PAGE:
Backhaul for 5G: New technology requirements

Backhaul , May 09, 2017

Although 4G technology has been meeting the growing consumer appetite for data, the transition to 5G technology promises benefits like low latency of around 1 millisecond, peak download rates of 10 Gbps, high data carrying capacity (about a thousand times more than 4G) and low network energy consumption (about 90 per cent less than 4G). These are emerging as the key drivers for operators to move towards 5G across the globe.

Telecom operators in India too are gearing up for the shift to 5G. Operators like Bharti Airtel and Bharat Sanchar Nigam Limited are collaborating with equipment vendor Nokia to accelerate the development of a 5G ecosystem in the country.

However, the deployment of 5G technology is expected to exert additional pressure on the existing backhaul network of operators. This is because the technology will have specific requirements from backhaul networks, in terms of capacity, latency and availability.

Backhaul requirements for 5G

The eventual migration of networks from 4G to 5G will result in certain changes, which, in turn, will have a significant impact on operators’ existing mobile backhaul networks. Since 5G networks will require a fifteen- to twentyfold increase in capacity, it will change the sizing requirements of backhaul networks and drive dense 10G and 100G requirements close to the cell site.

Further, it is estimated that the accuracy requirements of 5G will be three times more stringent than those of 4G Advanced networks. Therefore, the underlying backhaul network may have to undergo a step change in performance to support these requirements for 5G, specifically in the areas of frequency synchronisation, phase synchronisation and latency performance.

In addition, with the growing importance of backhaul networks for 5G technology, the performance monitoring capabilities of these networks is going to become critical. This will hold true for operators providing backhaul connections themselves as also in scenarios where a third-party operator provides some or the entire backhaul connection. Therefore, the backhaul networks of telecom operators are crucial components for the development of a 5G ecosystem in the country.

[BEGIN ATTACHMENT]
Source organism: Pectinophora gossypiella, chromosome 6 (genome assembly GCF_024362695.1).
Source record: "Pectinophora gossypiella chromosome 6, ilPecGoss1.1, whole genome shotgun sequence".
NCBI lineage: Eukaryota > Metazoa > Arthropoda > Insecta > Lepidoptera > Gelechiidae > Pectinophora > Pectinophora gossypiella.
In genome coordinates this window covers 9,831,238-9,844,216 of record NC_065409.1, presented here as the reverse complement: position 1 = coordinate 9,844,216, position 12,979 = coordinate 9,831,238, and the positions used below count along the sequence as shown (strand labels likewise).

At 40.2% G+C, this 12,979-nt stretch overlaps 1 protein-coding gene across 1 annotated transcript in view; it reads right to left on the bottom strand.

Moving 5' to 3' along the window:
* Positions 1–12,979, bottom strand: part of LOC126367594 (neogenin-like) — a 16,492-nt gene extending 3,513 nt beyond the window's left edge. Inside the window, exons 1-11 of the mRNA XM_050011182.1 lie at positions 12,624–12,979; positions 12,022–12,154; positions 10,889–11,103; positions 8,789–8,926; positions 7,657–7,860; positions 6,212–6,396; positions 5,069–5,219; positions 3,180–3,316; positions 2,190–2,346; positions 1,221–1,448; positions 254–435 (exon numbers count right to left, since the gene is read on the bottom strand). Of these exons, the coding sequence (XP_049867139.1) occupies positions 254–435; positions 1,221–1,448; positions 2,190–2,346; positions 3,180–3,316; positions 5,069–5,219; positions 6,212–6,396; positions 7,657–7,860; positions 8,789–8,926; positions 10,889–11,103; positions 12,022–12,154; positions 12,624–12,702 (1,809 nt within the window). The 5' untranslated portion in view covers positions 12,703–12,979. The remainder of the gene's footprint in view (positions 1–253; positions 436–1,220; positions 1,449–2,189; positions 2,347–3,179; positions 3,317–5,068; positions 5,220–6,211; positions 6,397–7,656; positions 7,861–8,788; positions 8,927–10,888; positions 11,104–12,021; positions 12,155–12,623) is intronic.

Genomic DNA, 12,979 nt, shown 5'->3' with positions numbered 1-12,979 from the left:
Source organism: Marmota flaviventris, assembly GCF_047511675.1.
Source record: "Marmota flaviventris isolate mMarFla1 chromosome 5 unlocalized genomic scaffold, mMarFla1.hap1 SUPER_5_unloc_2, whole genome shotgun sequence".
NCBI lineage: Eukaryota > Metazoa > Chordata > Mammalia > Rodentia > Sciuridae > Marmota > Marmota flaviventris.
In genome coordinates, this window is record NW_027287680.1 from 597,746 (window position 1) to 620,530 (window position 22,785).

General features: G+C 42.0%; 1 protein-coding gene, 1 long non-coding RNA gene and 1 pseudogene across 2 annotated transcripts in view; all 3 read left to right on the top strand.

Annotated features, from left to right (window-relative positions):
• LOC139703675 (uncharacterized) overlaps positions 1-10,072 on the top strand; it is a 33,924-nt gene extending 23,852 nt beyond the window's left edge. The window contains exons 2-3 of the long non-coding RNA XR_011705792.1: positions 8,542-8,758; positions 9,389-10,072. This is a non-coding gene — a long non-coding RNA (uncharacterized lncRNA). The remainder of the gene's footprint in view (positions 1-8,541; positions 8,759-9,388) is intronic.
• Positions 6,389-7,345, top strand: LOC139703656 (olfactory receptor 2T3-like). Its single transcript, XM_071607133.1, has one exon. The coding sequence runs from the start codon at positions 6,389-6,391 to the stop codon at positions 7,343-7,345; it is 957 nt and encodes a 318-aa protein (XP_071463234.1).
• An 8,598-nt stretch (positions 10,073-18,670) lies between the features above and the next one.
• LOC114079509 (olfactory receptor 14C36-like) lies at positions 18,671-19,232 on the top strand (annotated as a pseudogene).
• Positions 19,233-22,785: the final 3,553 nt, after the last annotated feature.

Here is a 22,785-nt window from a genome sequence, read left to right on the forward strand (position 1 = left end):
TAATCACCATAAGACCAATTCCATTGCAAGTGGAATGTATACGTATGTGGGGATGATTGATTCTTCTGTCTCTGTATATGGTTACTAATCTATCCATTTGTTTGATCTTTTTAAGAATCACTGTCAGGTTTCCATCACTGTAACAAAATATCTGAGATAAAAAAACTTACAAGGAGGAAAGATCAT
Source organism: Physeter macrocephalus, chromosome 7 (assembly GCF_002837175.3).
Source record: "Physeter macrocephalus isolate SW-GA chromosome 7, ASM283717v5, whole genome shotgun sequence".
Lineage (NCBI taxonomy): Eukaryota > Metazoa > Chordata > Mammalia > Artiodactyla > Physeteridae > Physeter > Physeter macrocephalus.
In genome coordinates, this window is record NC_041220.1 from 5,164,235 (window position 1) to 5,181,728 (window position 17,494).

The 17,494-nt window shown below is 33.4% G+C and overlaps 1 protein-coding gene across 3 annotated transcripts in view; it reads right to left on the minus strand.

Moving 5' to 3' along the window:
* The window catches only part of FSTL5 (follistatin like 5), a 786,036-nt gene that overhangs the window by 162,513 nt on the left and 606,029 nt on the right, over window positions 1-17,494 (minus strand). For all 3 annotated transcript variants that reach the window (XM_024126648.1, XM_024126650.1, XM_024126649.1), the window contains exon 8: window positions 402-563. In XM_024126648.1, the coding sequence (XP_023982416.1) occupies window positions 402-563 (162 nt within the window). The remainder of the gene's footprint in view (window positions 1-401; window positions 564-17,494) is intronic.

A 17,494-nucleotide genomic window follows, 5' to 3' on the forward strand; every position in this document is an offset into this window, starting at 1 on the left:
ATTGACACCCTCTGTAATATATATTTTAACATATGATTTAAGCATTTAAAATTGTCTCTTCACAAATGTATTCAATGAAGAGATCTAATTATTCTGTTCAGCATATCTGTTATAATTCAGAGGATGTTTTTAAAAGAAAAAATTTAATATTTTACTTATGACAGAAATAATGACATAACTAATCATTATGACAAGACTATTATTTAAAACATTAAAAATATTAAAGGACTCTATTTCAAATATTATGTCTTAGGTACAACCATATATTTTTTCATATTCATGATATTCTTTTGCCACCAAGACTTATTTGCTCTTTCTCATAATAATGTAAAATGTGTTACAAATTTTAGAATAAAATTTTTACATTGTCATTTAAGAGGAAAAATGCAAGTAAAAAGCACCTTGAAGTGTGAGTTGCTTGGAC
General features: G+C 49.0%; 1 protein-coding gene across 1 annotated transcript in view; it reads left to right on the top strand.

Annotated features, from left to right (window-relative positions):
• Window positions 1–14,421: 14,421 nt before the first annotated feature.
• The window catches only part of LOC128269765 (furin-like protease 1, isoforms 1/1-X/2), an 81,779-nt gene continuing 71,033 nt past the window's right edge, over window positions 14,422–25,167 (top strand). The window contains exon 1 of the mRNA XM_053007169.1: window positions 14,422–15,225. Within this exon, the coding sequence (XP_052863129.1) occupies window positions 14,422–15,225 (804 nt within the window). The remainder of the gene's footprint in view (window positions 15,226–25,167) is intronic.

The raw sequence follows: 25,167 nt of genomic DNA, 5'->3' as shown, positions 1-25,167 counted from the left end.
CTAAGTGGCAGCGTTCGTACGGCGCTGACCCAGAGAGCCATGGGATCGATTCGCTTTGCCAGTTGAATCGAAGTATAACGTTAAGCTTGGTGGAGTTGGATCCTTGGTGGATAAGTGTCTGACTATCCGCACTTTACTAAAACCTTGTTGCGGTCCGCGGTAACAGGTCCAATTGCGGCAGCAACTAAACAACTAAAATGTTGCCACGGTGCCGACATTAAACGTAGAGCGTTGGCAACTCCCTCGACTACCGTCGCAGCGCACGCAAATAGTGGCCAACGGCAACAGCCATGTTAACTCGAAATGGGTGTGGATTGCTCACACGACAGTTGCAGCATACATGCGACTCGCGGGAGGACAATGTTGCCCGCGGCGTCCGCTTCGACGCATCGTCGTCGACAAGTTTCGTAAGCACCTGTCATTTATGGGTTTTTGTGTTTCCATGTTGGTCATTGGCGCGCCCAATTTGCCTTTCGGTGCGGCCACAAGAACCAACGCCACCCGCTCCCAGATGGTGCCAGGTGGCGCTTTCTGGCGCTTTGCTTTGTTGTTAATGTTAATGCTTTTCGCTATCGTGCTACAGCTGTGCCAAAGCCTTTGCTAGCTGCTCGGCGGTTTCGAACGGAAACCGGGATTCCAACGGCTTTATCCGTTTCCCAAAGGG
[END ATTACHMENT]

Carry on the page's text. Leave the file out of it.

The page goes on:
Current scenario

At present, the majority of telecom tower sites in India use microwave radio technology for backhauling data to their core network. While microwave has been able to provide speeds of up to 1 Gbps as a result of greater spectrum availability, it will not be able to support speeds of up to 10 Gbps as promised by 5G technology. Further, with the large-scale adoption of 3G and 4G technologies, microwave backhaul has become congested and overloaded. Therefore, as the industry witnesses greater demand for capacity and faster download speeds, microwave technology will prove to be inadequate.

In such a scenario, it is important that operators explore more efficient backhaul technologies to develop a more robust infrastructure for the deployment of 5G services. In India, a number of operators have started laying fibre across their backhaul networks. However, the deployment of fibre in backhaul networks is not enough to support the capacity requirements of 5G technology. The level of fiberisation in India is extremely low as compared to the developed countries. According to market reports, the number of fiberised sites stood at only 20 per cent of the total tower sites in 2016 as compared to 65-80 per cent in countries like the US, China, Japan and Korea. In a recent poll conducted by Light Reading, the lack of fibre backhaul was the biggest challenge faced by operators across the globe while implementing 5G technology.

Future plans

The Indian market has taken early steps to create an ecosystem that is conducive to 5G deployment. However, a lot still needs to be done in terms of developing backhaul networks to support the technology. According to industry experts, 5G operates in spectrum bands with frequencies of more than 6,000 MHz. Although spectrum bands between 700 MHz and 2.6 GHz are available for mobile services, upgrading backhaul networks to support 5G in the respective spectrum bands will require significant investments.

With the stage set for the transition from 4G to 5G, operators in India will have to rework their backhaul strategy to ride the 5G wave.



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